JPSB hears concerns on teacher reimbursementThe Jamestown Public School Board heard concerns about the way teachers are reimbursed at a meeting designed for public comment Monday. “I would like to make it better for the next person that shows up,” said Jay Nitschke, who directs the Jamestown High School’s one-act and three-act plays.
By: Kari Lucin, The Jamestown Sun
The Jamestown Public School Board heard concerns about the way teachers are reimbursed at a meeting designed for public comment Monday.
“I would like to make it better for the next person that shows up,” said Jay Nitschke, who directs the Jamestown High School’s one-act and three-act plays.
Nitschke said that while the district offers a Walmart card allowing her to purchase items for drama productions, there’s no way for her to be reimbursed for buying things from used goods stores.
Because she doesn’t know exactly what one of those stores has before she shops, she can’t get money prior to shopping. And because the stores will not hold items for her, Nitschke cannot simply return to the school and formally request the money then, either.
Generally, she just pays for it herself, Nitschke said — about $50 to $60 per play.
In addition, drama participants have been using Nitschke’s tools for building sets, because the drama department has none.
“It’s oversight. I don’t know a school district anywhere that doesn’t require administrative approval before (they) release funds,” said Superintendent Bob Toso.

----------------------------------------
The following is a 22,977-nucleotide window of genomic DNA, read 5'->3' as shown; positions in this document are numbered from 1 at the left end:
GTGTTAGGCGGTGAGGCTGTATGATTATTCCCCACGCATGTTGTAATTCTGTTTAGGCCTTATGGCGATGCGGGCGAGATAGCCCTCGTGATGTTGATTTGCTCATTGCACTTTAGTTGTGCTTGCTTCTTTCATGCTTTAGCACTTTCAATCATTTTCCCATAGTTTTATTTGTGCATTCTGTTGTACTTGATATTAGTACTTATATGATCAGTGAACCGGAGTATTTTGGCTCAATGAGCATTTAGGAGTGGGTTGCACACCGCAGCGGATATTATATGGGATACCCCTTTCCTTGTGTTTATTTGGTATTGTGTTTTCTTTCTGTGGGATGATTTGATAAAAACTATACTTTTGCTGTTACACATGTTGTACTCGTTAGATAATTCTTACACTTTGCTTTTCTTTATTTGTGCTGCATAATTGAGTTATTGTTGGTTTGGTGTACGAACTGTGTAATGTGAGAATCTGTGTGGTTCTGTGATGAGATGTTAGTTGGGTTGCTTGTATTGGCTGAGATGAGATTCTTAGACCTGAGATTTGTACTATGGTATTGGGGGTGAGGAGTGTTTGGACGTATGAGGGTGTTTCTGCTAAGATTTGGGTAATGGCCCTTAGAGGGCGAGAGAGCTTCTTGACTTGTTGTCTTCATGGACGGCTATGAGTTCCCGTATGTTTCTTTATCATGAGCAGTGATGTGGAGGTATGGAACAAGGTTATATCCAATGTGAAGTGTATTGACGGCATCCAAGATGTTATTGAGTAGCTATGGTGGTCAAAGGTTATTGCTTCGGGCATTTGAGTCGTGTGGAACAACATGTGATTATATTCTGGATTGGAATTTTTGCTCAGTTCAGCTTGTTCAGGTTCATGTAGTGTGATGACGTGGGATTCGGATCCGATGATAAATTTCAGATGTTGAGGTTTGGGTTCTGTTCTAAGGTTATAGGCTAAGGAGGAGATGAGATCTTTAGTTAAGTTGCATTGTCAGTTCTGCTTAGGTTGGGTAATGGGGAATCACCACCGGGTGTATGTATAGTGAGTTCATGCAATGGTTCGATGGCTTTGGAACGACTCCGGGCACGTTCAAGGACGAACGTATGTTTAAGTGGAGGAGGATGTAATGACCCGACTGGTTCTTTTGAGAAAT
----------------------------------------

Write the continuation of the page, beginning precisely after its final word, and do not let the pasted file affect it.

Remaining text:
A likely solution to the problem would be giving Nitschke, department heads and people in similar situations a prepaid card with a set amount of money on it that could come from the drama department’s existing budget.
Emma Mickelson, a teacher in the elementary-level Talented and Gifted program, also expressed concerns about the district’s reimbursement policy.
Mickelson had written a grant request, received the grant and purchased almost $500 in art supplies, but it took a month and a half to be reimbursed, even though her administrator had signed off on it.
Roy Musland, chairman of the School Board, said he believed the district should have a written policy regarding such issues so that teachers would know what to expect.
A few community members spoke as well, about the need for more drug, alcohol and bullying prevention measures and equal enforcement of school dress codes.
One man said his child had been denied snack time and meal time as a punishment. Toso asked to visit with him after the meeting.
Withholding food as a punishment is not district policy, Toso said, and the issue will be discussed with the building’s administrator to determine what occurred and what options to pursue.
Sun reporter Kari Lucin can be
reached at 701-952-8453
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